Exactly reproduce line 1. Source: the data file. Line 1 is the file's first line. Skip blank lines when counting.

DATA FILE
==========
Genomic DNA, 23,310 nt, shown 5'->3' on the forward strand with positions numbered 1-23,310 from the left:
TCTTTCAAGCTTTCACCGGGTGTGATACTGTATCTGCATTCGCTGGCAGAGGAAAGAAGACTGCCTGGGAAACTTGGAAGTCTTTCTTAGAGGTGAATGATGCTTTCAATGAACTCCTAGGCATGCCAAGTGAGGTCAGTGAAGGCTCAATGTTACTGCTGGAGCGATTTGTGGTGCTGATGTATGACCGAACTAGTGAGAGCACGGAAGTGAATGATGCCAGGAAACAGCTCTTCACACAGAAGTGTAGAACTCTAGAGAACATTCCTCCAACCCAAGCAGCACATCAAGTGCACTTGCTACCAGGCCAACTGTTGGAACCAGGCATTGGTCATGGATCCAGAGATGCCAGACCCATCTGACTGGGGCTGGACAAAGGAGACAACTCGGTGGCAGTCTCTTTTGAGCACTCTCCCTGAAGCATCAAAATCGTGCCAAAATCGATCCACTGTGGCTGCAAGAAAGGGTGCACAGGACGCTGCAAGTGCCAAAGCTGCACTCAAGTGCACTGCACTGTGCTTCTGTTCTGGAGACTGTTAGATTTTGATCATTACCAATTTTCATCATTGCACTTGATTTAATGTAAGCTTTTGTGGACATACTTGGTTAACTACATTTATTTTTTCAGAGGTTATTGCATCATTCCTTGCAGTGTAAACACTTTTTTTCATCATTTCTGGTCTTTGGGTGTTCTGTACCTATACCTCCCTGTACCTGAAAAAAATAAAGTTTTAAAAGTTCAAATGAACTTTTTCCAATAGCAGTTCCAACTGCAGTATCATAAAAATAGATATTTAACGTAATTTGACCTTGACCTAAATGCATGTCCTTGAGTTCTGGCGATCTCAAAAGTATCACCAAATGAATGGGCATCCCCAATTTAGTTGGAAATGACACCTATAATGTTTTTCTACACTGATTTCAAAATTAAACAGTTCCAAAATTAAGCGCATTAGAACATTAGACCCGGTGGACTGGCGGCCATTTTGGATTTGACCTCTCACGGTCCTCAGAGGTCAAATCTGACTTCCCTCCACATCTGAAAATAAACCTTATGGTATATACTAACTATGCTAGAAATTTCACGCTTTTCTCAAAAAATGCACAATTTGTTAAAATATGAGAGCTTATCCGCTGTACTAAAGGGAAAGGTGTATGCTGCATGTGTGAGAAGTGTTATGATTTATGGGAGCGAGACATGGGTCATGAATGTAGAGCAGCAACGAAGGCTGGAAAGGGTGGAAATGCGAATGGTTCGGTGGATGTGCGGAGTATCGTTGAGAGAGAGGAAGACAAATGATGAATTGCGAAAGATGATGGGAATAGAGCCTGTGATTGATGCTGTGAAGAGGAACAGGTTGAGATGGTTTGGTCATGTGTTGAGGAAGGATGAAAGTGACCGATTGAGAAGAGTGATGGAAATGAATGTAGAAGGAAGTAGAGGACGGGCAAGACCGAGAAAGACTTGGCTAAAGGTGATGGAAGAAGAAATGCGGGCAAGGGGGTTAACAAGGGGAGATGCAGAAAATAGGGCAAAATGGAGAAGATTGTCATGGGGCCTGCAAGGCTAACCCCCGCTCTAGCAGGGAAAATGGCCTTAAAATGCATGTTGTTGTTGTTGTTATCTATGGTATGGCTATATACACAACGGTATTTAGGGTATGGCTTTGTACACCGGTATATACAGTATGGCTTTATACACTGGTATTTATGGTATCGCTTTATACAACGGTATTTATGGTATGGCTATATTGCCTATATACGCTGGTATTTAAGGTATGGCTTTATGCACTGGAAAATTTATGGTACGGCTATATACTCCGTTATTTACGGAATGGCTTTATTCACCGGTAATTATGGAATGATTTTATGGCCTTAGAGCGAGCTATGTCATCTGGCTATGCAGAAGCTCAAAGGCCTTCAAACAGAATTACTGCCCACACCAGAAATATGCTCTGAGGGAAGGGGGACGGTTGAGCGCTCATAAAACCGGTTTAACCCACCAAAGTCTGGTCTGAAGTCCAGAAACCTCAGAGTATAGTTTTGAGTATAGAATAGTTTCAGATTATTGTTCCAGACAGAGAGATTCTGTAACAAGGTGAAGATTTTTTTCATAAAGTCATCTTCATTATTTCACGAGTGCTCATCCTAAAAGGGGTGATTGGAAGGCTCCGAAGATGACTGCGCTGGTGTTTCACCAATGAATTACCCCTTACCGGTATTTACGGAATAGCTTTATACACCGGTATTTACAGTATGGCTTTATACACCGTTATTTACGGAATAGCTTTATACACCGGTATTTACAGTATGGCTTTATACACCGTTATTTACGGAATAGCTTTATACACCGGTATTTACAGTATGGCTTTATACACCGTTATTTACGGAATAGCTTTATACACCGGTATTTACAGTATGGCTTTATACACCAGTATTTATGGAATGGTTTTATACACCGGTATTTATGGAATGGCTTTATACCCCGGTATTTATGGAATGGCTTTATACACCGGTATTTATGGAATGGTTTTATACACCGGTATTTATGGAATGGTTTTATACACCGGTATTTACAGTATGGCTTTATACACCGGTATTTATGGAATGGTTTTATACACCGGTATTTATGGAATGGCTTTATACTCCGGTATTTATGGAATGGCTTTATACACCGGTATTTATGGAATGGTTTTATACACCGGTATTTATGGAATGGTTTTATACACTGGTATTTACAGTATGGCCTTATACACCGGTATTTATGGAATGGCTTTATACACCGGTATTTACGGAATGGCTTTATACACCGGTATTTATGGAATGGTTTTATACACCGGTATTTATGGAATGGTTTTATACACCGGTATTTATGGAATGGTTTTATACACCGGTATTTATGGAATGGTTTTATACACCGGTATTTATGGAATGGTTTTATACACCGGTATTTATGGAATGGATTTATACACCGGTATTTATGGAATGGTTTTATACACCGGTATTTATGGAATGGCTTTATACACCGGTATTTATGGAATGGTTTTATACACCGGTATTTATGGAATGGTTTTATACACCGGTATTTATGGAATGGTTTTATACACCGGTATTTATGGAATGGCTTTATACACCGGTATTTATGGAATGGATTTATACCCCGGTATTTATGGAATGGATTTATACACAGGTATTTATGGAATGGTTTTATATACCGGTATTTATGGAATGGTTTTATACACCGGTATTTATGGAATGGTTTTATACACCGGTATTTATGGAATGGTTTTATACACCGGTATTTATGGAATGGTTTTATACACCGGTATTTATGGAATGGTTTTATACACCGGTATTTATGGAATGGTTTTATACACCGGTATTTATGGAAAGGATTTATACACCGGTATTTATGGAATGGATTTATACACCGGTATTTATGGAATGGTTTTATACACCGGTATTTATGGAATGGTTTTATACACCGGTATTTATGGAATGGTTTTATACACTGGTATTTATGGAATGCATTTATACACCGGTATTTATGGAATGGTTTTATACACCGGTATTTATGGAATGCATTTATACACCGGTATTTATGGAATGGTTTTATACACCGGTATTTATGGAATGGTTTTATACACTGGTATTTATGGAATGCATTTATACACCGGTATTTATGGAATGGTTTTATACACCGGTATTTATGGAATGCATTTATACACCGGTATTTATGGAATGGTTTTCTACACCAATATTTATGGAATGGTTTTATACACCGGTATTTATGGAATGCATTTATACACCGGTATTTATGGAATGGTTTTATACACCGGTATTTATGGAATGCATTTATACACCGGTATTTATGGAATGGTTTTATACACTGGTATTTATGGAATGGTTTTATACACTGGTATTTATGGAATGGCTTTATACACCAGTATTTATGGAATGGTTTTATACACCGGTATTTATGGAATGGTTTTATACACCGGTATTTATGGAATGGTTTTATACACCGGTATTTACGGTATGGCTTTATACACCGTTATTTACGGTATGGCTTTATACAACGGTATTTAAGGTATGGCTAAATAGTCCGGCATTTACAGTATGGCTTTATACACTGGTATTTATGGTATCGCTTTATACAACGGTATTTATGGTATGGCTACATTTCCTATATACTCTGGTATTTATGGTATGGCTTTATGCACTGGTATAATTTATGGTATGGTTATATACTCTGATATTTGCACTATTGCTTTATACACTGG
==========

Genomic DNA, 23,310 nt, shown 5'->3' on the forward strand with positions numbered 1-23,310 from the left: